Thorazine Protects Against Apoptosis in Brain Cells

Thorazine (chlorpromazine) is one of the standard antipsychotic medications used in the treatment of schizophrenia, mania and severe behavioral issues. The medication has also been used to relieve stress before surgery, alleviate hiccups, nausea and vomiting, and treat tetanus infections. Like all antipsychotic drugs, Thorazine’s primary effect is to alter the levels of certain chemicals in the brain called neurotransmitters.

Recent experimentation has demonstrated that a secondary effect of Thorazine is to protect brain cells from potentially harmful stimuli. Substances like ethanol or cyanide speed up the process of natural cell death in the brain, eventually causing irreversible damage or death. Apoptosis is the technical term for the natural process of cell death, and Thorazine is believed to slow this process. A study involving rats and ethanol added strong evidence to the argument that this conventional antipsychotic medication exhibits protective qualities inside the brain. What this means for humans remains to be seen.

Researchers divided the rats for the ethanol experiment into two groups. One group received a single pretreatment of Thorazine several hours before a moderately large injection of ethanol solution. The other group received no pretreatment. Previous studies have shown that ethanol substantially increases the rate of apoptosis in the rat brain. Rats were sacrificed at different intervals following the administration of ethanol. A number of tests were conducted on brain tissue and blood plasma to assess the level of apoptosis in various brain regions.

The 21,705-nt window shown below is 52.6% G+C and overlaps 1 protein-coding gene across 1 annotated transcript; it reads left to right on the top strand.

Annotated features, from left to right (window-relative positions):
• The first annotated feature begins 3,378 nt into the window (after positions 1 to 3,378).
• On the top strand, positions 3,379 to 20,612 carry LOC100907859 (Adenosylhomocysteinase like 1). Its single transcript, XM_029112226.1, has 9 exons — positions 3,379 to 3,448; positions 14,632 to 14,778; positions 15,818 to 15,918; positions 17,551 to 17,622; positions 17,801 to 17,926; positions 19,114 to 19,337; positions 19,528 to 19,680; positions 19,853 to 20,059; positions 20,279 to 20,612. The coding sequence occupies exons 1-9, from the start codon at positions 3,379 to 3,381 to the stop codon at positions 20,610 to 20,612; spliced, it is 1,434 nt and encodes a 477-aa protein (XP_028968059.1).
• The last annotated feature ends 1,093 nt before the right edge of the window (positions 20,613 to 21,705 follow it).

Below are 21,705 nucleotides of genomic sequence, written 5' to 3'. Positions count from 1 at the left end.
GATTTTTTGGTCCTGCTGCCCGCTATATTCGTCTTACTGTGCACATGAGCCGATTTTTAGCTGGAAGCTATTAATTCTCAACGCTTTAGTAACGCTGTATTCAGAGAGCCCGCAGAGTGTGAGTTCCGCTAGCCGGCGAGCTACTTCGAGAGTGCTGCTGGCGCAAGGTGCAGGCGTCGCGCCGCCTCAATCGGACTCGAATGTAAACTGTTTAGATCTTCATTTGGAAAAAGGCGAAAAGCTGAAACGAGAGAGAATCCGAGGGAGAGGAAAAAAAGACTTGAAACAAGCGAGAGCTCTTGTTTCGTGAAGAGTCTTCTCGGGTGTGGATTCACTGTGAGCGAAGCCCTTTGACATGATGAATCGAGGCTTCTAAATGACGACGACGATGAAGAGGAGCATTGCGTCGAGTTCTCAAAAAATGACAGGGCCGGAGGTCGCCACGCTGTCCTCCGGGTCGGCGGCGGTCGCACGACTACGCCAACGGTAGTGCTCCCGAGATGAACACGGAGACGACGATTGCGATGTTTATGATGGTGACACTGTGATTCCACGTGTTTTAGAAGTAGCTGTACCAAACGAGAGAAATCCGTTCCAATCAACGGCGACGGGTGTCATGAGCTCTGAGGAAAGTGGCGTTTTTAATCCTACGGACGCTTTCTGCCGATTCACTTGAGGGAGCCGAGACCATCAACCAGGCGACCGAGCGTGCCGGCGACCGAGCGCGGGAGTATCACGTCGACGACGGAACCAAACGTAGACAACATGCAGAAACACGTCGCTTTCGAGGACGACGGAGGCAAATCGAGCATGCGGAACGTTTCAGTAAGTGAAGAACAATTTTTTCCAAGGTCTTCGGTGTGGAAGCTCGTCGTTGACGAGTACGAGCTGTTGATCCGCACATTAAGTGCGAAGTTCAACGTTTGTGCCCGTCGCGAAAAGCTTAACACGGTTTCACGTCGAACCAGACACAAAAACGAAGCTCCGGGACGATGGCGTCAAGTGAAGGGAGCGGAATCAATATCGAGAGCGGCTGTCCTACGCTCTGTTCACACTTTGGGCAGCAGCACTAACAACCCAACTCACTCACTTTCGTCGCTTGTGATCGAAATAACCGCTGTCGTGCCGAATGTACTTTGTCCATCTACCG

The results were fairly conclusive. Rats in the Thorazine group showed a much lower rate of cell death when compared with those in the untreated group. In a similar experiment, rats were exposed to these chemicals in reverse order: ethanol first, then Thorazine. Not surprisingly, the results were far different. Thorazine’s neuroprotective qualities only manifest when treatment precedes exposure to a toxic agent.

According to some studies, schizophrenia becomes progressively worse as a result of rapid cell death in critical areas of the brain. If that’s the case, it only reinforces the wisdom of prescribing Thorazine as a first-line treatment for schizophrenia and other psychotic disorders. Furthermore, the neuroprotective aspect of this antipsychotic medication suggests other uses. In the future, Thorazine may also be helpful in the battles against Alzheimer’s, traumatic brain disorders and serious infectious diseases.

References:

  1. Chlorpromazine – PubMed Health. (n.d.). National Center for Biotechnology Information. Retrieved April 19, 2012, from http://www.ncbi.nlm.nih.gov/pubmedhealth/PMH0000553/
  2. Wu, J., Song, R., Song, W., Li, Y., Zhang, Q., Chen, Y., Fu, Y. et al. (2011). Chlorpromazine protects against apoptosis induced by exogenous stimuli in the developing rat brain. PLoS ONE6 (7). Retrieved April 19, 2010, from http://www.ncbi.nlm.nih.gov/pmc/articles/PMC3136481/?tool=pmcentrez

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